...those four have been particularly aggressive in appearing at fund-raisers, visiting crucial states like Iowa and New Hampshire, hiring staff members and setting up offices, and positioning themselves for a possible bid, Paul S. Ryan, a lawyer for the center, said in an interview. 
Not Walker. I'm sure he learned his lesson.

Who do you think he is - - Kelly Rindfleisch?



Walker's discrimination flip-flop

It seems that presidential wanderlust brings out the worst in some Wisconsin GOP governors, current and past. (Lee Sherman Dreyfus, excepted).

Remember when former Gov. Tommy Thompson said during his fifteen minutes of presidential politicking in 2007 that employers should be allowed to fire employees over sexual orientation - - then had to recant that position, because, among other things, it conflicted with Wisconsin law he had enforced as Governor?

But said the question confused him because he was distracted by a bad hearing aid battery and the need for a bathroom break?

True story.

Now it's Scott Walker's turn for a flip-flop on the issue - - what is it with Wisconsin's GOP leaders, anyway? - - though in Walker's case, he's moving backwards towards enabling sexual orientation discrimination.

Walker used to tout Wisconsin's first-in-the-nation legal protections for gay and lesbian workplace rights - - the protections which Thompson forgot - -  when endorsing Wisconsin law to oh-so-cleverly "balance" out Wisconsin's marriage equality ban, Salon.com notes:
Walker, that erstwhile champion of a “healthy balance” — a little inequality here, a little equality there — is now lending his support to Indiana’s discriminatory law. Asked for the governor’s position on the measure, Walker press secretary AshLee Strong told CNN on Sunday, “As a matter of principle, Gov. Walker believes in broad religious freedom and the right for Americans to exercise their religion and act on their conscience.”
In other words, marriage discrimination, OK - - workplace discrimination, No - - even-steven, let's move on.

But now through his calculated, pandering silence I wrote about yesterday, Walker is giving cover to Indiana's ugly step backwards to help out fellow right-wing ideologue Mike Pence, the Hoosier state Governor.

Walker should be forced to say if he'd sign an Indiana-style law and overturn nearly 35 years of inclusive, fair-minded, modern Wisconsin practice.

UW staff cuts, a/k/a Walker's WI 'Idea," expand to more campuses

The historical Wisconsin Idea was the application of knowledge for the greater good - - "sifting and winnowing" to get to the truth and its public benefits.

Walker's still-not-corrected Wisconsin Idea, or "drafting error," [Sic] attacks the original, cuts the UW schools' budgets, and dumbs-down the notion of searching science - - so now four of the campuses are responding by offering buyouts to staff who will take their knowledge, experience and productivity elsewhere.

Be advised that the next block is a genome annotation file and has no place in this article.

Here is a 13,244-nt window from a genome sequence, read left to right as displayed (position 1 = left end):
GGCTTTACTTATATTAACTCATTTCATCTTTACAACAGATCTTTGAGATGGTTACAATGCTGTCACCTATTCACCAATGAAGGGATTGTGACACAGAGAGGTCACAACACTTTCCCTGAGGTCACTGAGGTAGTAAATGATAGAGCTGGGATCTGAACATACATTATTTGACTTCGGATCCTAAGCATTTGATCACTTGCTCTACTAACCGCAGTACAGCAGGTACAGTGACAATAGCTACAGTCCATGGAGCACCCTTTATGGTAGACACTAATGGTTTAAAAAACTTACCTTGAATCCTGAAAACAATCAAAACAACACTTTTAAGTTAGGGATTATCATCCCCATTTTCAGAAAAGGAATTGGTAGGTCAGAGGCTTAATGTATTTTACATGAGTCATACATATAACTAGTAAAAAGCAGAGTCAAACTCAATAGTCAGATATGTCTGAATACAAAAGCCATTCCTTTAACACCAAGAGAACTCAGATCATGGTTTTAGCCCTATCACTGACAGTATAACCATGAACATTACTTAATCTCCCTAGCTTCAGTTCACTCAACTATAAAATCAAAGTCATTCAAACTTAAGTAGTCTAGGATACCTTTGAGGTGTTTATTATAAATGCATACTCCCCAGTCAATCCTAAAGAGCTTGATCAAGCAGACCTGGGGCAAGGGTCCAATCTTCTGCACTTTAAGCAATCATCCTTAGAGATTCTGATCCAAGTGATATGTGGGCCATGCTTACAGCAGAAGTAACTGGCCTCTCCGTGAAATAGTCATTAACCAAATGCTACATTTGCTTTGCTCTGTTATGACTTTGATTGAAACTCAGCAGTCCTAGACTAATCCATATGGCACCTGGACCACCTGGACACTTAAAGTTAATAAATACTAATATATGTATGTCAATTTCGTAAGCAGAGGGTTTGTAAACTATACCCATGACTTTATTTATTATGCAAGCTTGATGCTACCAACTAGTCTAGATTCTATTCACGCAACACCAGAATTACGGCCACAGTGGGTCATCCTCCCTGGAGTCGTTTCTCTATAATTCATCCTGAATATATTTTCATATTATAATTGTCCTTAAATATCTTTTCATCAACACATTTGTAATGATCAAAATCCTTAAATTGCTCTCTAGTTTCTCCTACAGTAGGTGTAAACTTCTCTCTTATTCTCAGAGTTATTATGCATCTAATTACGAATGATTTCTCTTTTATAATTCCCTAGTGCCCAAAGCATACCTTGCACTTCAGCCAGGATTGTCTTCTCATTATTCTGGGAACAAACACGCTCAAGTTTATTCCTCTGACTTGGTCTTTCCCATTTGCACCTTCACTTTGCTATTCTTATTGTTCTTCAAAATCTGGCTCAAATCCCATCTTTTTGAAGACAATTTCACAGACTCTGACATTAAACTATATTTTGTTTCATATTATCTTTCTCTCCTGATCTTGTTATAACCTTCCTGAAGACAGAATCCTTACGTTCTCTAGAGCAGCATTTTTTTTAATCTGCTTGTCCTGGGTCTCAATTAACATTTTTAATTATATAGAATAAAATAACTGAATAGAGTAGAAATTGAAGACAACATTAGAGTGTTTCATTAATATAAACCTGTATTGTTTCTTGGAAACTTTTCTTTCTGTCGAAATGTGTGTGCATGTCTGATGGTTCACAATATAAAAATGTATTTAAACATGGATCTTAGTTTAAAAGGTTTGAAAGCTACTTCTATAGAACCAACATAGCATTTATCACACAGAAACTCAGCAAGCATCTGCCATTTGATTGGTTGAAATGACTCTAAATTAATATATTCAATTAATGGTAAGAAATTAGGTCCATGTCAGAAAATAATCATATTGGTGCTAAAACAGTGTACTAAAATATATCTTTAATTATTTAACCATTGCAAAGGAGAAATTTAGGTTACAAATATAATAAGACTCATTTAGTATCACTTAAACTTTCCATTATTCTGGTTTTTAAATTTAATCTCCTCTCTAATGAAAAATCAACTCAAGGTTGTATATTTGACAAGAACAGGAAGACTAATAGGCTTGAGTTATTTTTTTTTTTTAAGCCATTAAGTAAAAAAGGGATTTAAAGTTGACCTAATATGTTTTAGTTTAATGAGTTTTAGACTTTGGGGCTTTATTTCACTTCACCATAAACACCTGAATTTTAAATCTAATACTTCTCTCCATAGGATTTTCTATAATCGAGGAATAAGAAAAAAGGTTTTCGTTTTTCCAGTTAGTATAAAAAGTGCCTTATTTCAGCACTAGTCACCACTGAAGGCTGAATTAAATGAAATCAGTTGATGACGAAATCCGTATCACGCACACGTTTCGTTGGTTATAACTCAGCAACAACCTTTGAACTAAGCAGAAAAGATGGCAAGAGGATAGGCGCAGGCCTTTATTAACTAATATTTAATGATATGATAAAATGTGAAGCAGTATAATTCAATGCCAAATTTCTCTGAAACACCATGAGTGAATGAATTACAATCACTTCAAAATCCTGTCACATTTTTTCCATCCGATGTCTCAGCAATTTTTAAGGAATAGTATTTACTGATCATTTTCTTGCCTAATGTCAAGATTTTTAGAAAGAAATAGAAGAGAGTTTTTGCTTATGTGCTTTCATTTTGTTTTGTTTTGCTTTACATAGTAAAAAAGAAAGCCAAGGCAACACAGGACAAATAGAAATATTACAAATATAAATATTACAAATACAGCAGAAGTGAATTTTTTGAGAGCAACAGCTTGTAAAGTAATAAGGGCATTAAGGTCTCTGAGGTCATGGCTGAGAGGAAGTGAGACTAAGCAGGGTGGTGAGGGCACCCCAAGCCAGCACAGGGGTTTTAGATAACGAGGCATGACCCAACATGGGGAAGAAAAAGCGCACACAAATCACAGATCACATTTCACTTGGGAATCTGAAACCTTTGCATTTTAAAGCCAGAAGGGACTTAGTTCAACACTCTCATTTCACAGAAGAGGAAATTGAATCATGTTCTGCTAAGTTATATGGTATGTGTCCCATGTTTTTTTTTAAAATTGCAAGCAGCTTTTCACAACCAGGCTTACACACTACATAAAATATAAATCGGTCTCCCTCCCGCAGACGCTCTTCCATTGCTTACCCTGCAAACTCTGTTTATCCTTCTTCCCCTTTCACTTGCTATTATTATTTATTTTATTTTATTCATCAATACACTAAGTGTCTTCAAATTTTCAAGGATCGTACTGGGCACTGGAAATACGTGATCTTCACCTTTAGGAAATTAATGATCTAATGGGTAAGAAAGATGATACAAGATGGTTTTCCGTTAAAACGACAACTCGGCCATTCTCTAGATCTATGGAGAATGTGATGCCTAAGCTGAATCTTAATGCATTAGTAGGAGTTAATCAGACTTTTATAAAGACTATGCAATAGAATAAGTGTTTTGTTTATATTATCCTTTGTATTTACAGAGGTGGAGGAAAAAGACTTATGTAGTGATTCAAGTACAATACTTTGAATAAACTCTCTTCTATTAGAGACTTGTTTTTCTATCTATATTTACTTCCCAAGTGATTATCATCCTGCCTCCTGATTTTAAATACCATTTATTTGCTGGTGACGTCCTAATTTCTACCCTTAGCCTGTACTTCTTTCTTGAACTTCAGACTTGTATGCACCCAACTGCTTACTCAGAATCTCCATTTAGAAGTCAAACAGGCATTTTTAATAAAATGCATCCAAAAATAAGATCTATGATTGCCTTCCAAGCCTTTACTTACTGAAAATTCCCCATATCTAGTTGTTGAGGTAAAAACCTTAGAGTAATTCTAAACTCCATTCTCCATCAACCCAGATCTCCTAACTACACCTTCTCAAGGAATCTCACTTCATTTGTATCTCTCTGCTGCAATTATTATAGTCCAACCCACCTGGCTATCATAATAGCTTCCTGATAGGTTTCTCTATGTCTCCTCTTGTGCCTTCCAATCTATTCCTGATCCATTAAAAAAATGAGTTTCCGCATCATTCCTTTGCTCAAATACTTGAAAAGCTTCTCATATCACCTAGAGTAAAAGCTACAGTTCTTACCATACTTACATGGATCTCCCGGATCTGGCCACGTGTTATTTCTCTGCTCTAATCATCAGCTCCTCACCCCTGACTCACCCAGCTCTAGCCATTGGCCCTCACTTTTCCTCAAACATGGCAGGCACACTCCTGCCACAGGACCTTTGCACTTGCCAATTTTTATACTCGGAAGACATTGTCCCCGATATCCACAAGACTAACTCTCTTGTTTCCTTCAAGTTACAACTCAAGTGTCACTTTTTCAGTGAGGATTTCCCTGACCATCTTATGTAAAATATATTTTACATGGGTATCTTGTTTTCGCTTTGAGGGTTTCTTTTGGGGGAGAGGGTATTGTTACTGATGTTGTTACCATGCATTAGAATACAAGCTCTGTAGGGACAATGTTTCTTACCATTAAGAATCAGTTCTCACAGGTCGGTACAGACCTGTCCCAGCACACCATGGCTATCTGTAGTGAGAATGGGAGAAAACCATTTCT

The original Wisconsin Idea was supposed to benefit Wisconsin.

Walker's perverse rewrite will benefit other states.

On, Wisconsin?  Nope. On, Minnesota, Iowa, Stanford, Yale, etc.

Stalled Waukesha water plan review hitting fifth anniversary

Wednesday, April 8th, is the five-year anniversary of the Waukesha Common Council's adoption of the Waukesha Water Utility's application for a precedent-setting diversion of Lake Michigan water out of the Great Lakes Basin.

But rein in your optimism if you think the application's implementation after all that time is just around the corner.


Though the city is facing a June, 2018 court-approved deadline to provide customers with a cleaner water supply, delays and missed deadlines - - accompanied by inaccurate progress estimates - - have pushed that projected compliance date to the summer of 2020, and there is no "plan B," according to a City of Waukesha document which The Journal Sentinel prompted and cited:

Waukesha will be unable to comply with a court-ordered deadline of June 2018 to provide radium-safe water to its customers and will ask for an extension of at least two additional years, city officials concede in a memo prepared in response to a Milwaukee Journal Sentinel inquiry.
Back to the history.

The application was forwarded in the spring of 2010 by Waukesha officials to the Wisconsin Department of Natural Resources, (an agency dedicated website, here), for the beginning of its detailed review, but the application and documentation have needed so many revisions that even Scott Walker's laissez-faire DNR has yet to finish its review.


If, and more likely, when the DNR says the application is up to snuff, it becomes the agency and the State of Wisconsin's job to sell it across the Great Lakes region and navigate hurdles that will include:


* Public hearings and comment periods likely to prompt more revisions:


* Reviews in the other seven Great Lakes states; unanimous approval of an application for a diversion of water outside of the Great Lakes basin under a two-nation legal Compact is required before a diversion can begin.


* Convincing those other states that Waukesha's intention to send water beyond its current boundaries to undeveloped areas, and to nearby municipalities with no known water shortages or diversion applications of their own - - what I have called the application's weakest link - - can be allowed under the Compact agreement, principally a water conservation and management document.


* Consultation that agreement on an advisory basis with two Canadian provinces and First Nation tribes there because the US and Canada have combined management responsibilities over all five Great Lakes.